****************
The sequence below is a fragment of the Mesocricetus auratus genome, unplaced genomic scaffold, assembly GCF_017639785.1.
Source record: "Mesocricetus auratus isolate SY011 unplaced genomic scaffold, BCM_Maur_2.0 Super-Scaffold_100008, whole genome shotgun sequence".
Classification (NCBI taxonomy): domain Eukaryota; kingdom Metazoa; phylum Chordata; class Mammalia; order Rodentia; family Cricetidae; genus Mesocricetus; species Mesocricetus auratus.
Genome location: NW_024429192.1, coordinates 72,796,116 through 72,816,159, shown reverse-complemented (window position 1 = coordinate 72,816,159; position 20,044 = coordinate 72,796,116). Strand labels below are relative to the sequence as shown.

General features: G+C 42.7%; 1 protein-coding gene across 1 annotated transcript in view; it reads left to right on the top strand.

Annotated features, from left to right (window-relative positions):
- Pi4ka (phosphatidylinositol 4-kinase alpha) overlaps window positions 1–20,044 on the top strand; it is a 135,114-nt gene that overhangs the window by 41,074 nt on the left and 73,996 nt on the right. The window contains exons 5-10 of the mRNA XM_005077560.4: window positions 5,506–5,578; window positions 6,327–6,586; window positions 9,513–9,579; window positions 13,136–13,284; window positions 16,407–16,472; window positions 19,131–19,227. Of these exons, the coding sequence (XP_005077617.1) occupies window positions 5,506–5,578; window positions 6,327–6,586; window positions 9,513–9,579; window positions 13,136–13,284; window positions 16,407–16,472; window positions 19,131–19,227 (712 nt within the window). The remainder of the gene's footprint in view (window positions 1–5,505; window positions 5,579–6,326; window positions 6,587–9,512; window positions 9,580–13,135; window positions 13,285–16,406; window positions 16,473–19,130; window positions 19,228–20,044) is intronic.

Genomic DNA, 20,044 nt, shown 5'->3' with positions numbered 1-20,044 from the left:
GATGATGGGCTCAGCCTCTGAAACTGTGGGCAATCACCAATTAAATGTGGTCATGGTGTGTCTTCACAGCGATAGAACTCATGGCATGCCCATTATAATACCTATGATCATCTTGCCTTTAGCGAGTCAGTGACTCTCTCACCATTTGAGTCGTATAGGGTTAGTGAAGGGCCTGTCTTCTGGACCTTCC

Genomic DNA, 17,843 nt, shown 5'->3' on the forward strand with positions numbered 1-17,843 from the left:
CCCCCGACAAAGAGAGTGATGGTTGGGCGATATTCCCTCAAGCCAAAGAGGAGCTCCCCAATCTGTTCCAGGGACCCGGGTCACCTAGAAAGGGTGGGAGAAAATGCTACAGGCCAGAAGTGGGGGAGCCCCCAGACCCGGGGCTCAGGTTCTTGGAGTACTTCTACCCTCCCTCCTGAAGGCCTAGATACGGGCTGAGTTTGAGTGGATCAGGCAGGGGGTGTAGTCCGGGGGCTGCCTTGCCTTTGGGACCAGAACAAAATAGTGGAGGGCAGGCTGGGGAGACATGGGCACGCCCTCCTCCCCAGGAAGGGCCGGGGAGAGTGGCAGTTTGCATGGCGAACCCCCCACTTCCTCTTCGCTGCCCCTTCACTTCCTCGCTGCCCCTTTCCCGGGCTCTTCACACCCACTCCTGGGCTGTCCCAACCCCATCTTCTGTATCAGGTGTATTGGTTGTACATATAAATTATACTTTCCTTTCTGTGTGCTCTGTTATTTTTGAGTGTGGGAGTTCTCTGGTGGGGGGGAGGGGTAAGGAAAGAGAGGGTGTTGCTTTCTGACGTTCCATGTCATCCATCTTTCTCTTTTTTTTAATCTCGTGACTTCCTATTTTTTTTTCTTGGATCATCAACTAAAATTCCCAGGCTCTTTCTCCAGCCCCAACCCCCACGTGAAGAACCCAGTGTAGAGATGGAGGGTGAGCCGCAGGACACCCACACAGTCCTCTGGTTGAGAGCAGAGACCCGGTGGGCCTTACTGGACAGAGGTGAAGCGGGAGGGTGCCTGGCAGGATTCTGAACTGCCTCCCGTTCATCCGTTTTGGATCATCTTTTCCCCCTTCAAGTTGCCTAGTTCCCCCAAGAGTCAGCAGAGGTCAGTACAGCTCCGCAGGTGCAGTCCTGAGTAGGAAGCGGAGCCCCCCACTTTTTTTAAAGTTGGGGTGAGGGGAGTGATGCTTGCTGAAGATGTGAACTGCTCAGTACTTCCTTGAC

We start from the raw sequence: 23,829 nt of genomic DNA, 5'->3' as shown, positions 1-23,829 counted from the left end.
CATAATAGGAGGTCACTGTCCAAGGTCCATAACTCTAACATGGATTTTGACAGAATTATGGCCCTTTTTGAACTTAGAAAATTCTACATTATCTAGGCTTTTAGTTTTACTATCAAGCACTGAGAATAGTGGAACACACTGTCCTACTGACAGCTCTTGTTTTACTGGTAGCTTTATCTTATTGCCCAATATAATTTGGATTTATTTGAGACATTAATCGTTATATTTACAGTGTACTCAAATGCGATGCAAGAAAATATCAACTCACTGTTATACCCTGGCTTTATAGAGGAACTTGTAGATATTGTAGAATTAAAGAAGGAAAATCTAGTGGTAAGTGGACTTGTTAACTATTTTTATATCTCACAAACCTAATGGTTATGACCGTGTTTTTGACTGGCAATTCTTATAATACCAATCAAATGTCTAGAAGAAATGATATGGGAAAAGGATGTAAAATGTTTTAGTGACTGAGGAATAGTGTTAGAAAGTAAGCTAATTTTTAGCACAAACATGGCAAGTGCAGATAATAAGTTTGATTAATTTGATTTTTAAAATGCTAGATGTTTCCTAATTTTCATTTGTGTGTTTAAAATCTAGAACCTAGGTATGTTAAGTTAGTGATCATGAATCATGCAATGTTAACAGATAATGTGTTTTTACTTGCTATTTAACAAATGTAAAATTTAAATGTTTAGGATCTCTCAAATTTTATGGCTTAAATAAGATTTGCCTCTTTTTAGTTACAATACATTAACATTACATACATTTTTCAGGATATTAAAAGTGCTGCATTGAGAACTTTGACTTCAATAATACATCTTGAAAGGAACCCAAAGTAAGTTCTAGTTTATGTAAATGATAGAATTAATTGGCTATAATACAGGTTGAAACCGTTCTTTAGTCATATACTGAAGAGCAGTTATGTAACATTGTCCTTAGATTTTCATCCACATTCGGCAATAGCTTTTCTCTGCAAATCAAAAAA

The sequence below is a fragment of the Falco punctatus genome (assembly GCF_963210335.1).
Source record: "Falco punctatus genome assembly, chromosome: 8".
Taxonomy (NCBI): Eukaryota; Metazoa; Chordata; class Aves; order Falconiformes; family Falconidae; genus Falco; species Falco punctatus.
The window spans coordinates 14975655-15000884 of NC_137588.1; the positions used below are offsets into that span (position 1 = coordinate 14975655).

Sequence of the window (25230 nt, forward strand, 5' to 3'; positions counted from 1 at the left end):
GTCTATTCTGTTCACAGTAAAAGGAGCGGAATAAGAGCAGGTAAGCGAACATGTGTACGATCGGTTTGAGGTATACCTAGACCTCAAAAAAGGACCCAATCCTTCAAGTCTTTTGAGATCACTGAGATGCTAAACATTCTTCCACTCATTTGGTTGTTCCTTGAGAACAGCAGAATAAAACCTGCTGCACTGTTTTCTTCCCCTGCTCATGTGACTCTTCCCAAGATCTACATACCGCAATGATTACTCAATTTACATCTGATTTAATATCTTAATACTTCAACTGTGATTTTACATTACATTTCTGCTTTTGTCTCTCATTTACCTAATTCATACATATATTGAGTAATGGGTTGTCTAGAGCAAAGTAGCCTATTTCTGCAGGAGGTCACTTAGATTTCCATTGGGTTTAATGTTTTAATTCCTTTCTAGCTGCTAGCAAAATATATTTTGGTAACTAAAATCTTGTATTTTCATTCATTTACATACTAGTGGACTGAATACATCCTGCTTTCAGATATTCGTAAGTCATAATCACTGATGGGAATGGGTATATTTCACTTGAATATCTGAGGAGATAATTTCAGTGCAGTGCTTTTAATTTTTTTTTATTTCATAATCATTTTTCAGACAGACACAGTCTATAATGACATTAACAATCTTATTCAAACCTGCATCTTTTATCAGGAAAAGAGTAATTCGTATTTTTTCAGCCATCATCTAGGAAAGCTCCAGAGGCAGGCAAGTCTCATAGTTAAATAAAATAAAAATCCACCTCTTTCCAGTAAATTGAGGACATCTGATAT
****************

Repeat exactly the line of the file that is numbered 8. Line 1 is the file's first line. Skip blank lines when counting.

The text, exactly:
Genomic DNA, 20,044 nt, shown 5'->3' with positions numbered 1-20,044 from the left: